Every school child can name the four basic flavors, ticking off on their fingers the sweet-sour-bitter-salty mantra. But just as there’s a fifth finger, there’s another flavor that most of us overlook or simply weren’t taught because it can’t be easily described, any more than we can describe a cat’s purr: It’s umami, or savory. Think mushrooms, olive oil, oysters, or avocados. Their flavors don’t fit neatly into traditional taste tests, so we just say “good.” Same with a cat’s purr.
Likewise many gardening books, like formal education, are mostly derivative, transferring old bones form one pile to another while teaching us methods of coloring inside the lines. This is important for goal-oriented horticulturists, who are all about results; soil testing, pruning just so, planting in rows, special soil mixes, and all those other tools and techniques make sense from a purely productive perspective.
But our right brain urges us to slow down occasionally, to leave efficiency in mid-stroke and savor little unexpected experiences. There is magic in the everyday, and our physical senses are ready to receive. Once you smell fresh-cut basil, just seeing a photo of it will conjure the fragrance in our mind. We need to feel the hot sun on the back of our hands, or raise our arms a bit to let a sudden breeze chill the sweat under our shirts, smile when a dragonfly lands on our tomato stake, taste the tangy sourness of a clover flower stalk, and pay attention to a wind chime as it interprets an otherwise silent breeze into language our eyes and ears can understand.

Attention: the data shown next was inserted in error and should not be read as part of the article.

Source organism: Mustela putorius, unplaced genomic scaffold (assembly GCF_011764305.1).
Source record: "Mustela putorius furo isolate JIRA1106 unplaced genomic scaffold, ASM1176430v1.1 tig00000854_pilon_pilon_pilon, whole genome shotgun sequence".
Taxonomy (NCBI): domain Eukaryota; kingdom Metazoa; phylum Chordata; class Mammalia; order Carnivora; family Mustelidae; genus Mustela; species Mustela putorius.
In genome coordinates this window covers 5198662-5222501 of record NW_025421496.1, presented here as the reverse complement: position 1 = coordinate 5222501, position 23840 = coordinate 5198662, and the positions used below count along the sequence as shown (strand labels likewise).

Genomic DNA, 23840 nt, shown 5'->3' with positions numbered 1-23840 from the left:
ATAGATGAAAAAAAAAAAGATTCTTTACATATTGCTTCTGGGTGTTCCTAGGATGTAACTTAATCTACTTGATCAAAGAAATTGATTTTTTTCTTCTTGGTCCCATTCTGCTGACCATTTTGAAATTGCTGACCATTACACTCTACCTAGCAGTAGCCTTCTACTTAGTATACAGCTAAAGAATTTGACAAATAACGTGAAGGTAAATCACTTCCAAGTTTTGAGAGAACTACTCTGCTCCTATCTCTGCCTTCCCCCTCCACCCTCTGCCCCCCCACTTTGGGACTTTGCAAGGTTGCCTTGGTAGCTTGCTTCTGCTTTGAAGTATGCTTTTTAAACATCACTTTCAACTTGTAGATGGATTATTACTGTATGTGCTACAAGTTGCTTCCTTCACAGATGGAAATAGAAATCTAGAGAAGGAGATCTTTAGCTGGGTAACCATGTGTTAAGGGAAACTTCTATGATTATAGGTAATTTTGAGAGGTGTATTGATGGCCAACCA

This is what Augustus Jenkins Farmer — Jenks as I know him — is all about, and more. This book shares his take on both the left-brain basics of how we garden — the quintessential tools and techniques — as well as the intangibles of why we love what we do.
~ Felder Rushing, Foreward, Deep Rooted Wisdom: Skils and Stories from Generations of Gardners by Augustus Jenkins Farmer.